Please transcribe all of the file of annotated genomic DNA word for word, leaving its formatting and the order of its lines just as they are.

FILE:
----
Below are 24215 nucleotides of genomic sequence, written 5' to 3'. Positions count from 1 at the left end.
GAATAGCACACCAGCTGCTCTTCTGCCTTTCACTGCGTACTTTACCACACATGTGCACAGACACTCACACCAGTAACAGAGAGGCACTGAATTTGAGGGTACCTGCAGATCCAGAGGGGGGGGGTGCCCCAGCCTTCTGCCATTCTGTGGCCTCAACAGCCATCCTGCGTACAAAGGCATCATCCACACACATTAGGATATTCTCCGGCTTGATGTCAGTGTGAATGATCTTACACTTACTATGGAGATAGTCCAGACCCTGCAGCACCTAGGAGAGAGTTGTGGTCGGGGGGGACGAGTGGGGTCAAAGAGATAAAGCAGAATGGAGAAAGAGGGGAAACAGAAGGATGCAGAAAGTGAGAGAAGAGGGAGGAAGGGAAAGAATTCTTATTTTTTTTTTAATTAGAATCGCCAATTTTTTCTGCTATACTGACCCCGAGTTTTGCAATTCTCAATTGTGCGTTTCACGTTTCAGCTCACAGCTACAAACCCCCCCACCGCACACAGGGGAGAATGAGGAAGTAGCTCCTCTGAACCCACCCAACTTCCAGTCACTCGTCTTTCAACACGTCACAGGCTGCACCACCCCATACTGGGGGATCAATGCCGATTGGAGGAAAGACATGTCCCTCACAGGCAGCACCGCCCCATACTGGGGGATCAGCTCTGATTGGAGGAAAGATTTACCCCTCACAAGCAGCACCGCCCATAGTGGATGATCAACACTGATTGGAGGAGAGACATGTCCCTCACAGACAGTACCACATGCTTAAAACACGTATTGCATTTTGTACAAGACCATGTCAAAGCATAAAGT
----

Below are 24215 nucleotides of genomic sequence, written 5' to 3'. Positions count from 1 at the left end.
GAATAGCACACCAGCTGCTCTTCTGCCTTTCACTGCGTACTTTACCACACATGTGCACAGACACTCACACCAGTAACAGAGAGGCACTGAATTTGAGGGTACCTGCAGATCCAGAGGGGGGGGGTGCCCCAGCCTTCTGCCATTCTGTGGCCTCAACAGCCATCCTGCGTACAAAGGCATCATCCACACACATTAGGATATTCTCCGGCTTGATGTCAGTGTGAATGATCTTACACTTACTATGGAGATAGTCCAGACCCTGCAGCACCTAGGAGAGAGTTGTGGTCGGGGGGGACGAGTGGGGTCAAAGAGATAAAGCAGAATGGAGAAAGAGGGGAAACAGAAGGATGCAGAAAGTGAGAGAAGAGGGAGGAAGGGAAAGAATTCTTATTTTTTTTTTAATTAGAATCGCCAATTTTTTCTGCTATACTGACCCCGAGTTTTGCAATTCTCAATTGTGCGTTTCACGTTTCAGCTCACAGCTACAAACCCCCCCACCGCACACAGGGGAGAATGAGGAAGTAGCTCCTCTGAACCCACCCAACTTCCAGTCACTCGTCTTTCAACACGTCACAGGCTGCACCACCCCATACTGGGGGATCAATGCCGATTGGAGGAAAGACATGTCCCTCACAGGCAGCACCGCCCCATACTGGGGGATCAGCTCTGATTGGAGGAAAGATTTACCCCTCACAAGCAGCACCGCCCATAGTGGATGATCAACACTGATTGGAGGAGAGACATGTCCCTCACAGACAGTACCACATGCTTAAAACACGTATTGCATTTTGTACAAGACCATGTCAAAGCATAAAGT